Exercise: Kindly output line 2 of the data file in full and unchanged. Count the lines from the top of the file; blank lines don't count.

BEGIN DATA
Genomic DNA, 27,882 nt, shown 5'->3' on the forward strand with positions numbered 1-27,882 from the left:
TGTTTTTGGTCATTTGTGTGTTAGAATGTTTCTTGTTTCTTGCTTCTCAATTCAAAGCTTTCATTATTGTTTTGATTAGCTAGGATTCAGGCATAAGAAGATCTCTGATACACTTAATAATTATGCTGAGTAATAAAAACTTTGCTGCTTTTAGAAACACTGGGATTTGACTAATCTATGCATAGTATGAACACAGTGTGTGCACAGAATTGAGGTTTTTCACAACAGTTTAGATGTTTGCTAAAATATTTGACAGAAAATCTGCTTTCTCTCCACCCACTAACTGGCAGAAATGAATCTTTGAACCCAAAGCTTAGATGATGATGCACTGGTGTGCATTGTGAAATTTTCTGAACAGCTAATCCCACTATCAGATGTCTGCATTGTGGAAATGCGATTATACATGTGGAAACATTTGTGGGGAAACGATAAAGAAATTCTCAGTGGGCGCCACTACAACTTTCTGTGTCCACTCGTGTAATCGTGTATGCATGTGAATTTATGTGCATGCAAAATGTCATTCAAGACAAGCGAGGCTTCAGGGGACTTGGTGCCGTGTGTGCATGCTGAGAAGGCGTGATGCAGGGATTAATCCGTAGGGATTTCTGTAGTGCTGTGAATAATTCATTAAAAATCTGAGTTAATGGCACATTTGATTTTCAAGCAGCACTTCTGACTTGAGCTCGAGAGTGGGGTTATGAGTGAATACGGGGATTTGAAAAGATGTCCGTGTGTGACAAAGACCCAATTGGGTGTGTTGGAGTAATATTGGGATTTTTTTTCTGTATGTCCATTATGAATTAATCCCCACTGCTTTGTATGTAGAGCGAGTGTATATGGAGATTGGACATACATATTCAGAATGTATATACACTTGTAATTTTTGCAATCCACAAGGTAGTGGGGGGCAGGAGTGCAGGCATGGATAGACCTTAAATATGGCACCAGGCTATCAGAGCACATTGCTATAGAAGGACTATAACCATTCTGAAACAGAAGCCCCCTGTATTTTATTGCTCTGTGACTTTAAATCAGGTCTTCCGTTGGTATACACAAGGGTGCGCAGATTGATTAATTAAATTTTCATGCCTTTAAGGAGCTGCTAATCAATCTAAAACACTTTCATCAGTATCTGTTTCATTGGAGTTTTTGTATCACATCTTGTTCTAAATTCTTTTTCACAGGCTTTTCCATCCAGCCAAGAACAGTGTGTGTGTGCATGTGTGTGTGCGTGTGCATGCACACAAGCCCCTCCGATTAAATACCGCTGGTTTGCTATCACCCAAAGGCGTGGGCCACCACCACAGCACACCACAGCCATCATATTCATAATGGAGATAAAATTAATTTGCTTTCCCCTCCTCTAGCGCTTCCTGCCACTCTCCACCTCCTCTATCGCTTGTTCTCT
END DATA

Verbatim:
TGTTTTTGGTCATTTGTGTGTTAGAATGTTTCTTGTTTCTTGCTTCTCAATTCAAAGCTTTCATTATTGTTTTGATTAGCTAGGATTCAGGCATAAGAAGATCTCTGATACACTTAATAATTATGCTGAGTAATAAAAACTTTGCTGCTTTTAGAAACACTGGGATTTGACTAATCTATGCATAGTATGAACACAGTGTGTGCACAGAATTGAGGTTTTTCACAACAGTTTAGATGTTTGCTAAAATATTTGACAGAAAATCTGCTTTCTCTCCACCCACTAACTGGCAGAAATGAATCTTTGAACCCAAAGCTTAGATGATGATGCACTGGTGTGCATTGTGAAATTTTCTGAACAGCTAATCCCACTATCAGATGTCTGCATTGTGGAAATGCGATTATACATGTGGAAACATTTGTGGGGAAACGATAAAGAAATTCTCAGTGGGCGCCACTACAACTTTCTGTGTCCACTCGTGTAATCGTGTATGCATGTGAATTTATGTGCATGCAAAATGTCATTCAAGACAAGCGAGGCTTCAGGGGACTTGGTGCCGTGTGTGCATGCTGAGAAGGCGTGATGCAGGGATTAATCCGTAGGGATTTCTGTAGTGCTGTGAATAATTCATTAAAAATCTGAGTTAATGGCACATTTGATTTTCAAGCAGCACTTCTGACTTGAGCTCGAGAGTGGGGTTATGAGTGAATACGGGGATTTGAAAAGATGTCCGTGTGTGACAAAGACCCAATTGGGTGTGTTGGAGTAATATTGGGATTTTTTTTCTGTATGTCCATTATGAATTAATCCCCACTGCTTTGTATGTAGAGCGAGTGTATATGGAGATTGGACATACATATTCAGAATGTATATACACTTGTAATTTTTGCAATCCACAAGGTAGTGGGGGGCAGGAGTGCAGGCATGGATAGACCTTAAATATGGCACCAGGCTATCAGAGCACATTGCTATAGAAGGACTATAACCATTCTGAAACAGAAGCCCCCTGTATTTTATTGCTCTGTGACTTTAAATCAGGTCTTCCGTTGGTATACACAAGGGTGCGCAGATTGATTAATTAAATTTTCATGCCTTTAAGGAGCTGCTAATCAATCTAAAACACTTTCATCAGTATCTGTTTCATTGGAGTTTTTGTATCACATCTTGTTCTAAATTCTTTTTCACAGGCTTTTCCATCCAGCCAAGAACAGTGTGTGTGTGCATGTGTGTGTGCGTGTGCATGCACACAAGCCCCTCCGATTAAATACCGCTGGTTTGCTATCACCCAAAGGCGTGGGCCACCACCACAGCACACCACAGCCATCATATTCATAATGGAGATAAAATTAATTTGCTTTCCCCTCCTCTAGCGCTTCCTGCCACTCTCCACCTCCTCTATCGCTTGTTCTCT